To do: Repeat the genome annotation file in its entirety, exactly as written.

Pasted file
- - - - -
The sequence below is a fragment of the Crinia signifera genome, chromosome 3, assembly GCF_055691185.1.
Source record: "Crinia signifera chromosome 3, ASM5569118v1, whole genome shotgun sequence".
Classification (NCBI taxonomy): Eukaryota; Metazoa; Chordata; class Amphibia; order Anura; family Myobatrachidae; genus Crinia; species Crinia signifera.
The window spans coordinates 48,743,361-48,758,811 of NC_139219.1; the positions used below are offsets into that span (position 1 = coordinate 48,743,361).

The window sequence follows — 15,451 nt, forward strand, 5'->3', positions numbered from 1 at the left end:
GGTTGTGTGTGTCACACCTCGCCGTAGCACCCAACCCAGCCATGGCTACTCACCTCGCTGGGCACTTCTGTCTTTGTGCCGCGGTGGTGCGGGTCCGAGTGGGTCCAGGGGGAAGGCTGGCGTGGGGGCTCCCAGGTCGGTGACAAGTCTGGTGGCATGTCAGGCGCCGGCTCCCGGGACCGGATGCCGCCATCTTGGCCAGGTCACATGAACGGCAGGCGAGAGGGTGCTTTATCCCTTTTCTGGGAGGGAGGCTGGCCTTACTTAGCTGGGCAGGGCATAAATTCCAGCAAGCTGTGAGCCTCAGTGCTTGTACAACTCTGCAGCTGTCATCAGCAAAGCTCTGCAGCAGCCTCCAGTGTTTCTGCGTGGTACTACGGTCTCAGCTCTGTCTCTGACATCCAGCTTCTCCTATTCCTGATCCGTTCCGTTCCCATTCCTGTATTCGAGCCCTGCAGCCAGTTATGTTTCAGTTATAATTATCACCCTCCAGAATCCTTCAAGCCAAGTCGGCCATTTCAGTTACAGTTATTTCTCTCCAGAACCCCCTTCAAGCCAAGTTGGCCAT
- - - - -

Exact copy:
The sequence below is a fragment of the Crinia signifera genome, chromosome 3, assembly GCF_055691185.1.
Source record: "Crinia signifera chromosome 3, ASM5569118v1, whole genome shotgun sequence".
Classification (NCBI taxonomy): Eukaryota; Metazoa; Chordata; class Amphibia; order Anura; family Myobatrachidae; genus Crinia; species Crinia signifera.
The window spans coordinates 48,743,361-48,758,811 of NC_139219.1; the positions used below are offsets into that span (position 1 = coordinate 48,743,361).

The window sequence follows — 15,451 nt, forward strand, 5'->3', positions numbered from 1 at the left end:
GGTTGTGTGTGTCACACCTCGCCGTAGCACCCAACCCAGCCATGGCTACTCACCTCGCTGGGCACTTCTGTCTTTGTGCCGCGGTGGTGCGGGTCCGAGTGGGTCCAGGGGGAAGGCTGGCGTGGGGGCTCCCAGGTCGGTGACAAGTCTGGTGGCATGTCAGGCGCCGGCTCCCGGGACCGGATGCCGCCATCTTGGCCAGGTCACATGAACGGCAGGCGAGAGGGTGCTTTATCCCTTTTCTGGGAGGGAGGCTGGCCTTACTTAGCTGGGCAGGGCATAAATTCCAGCAAGCTGTGAGCCTCAGTGCTTGTACAACTCTGCAGCTGTCATCAGCAAAGCTCTGCAGCAGCCTCCAGTGTTTCTGCGTGGTACTACGGTCTCAGCTCTGTCTCTGACATCCAGCTTCTCCTATTCCTGATCCGTTCCGTTCCCATTCCTGTATTCGAGCCCTGCAGCCAGTTATGTTTCAGTTATAATTATCACCCTCCAGAATCCTTCAAGCCAAGTCGGCCATTTCAGTTACAGTTATTTCTCTCCAGAACCCCCTTCAAGCCAAGTTGGCCAT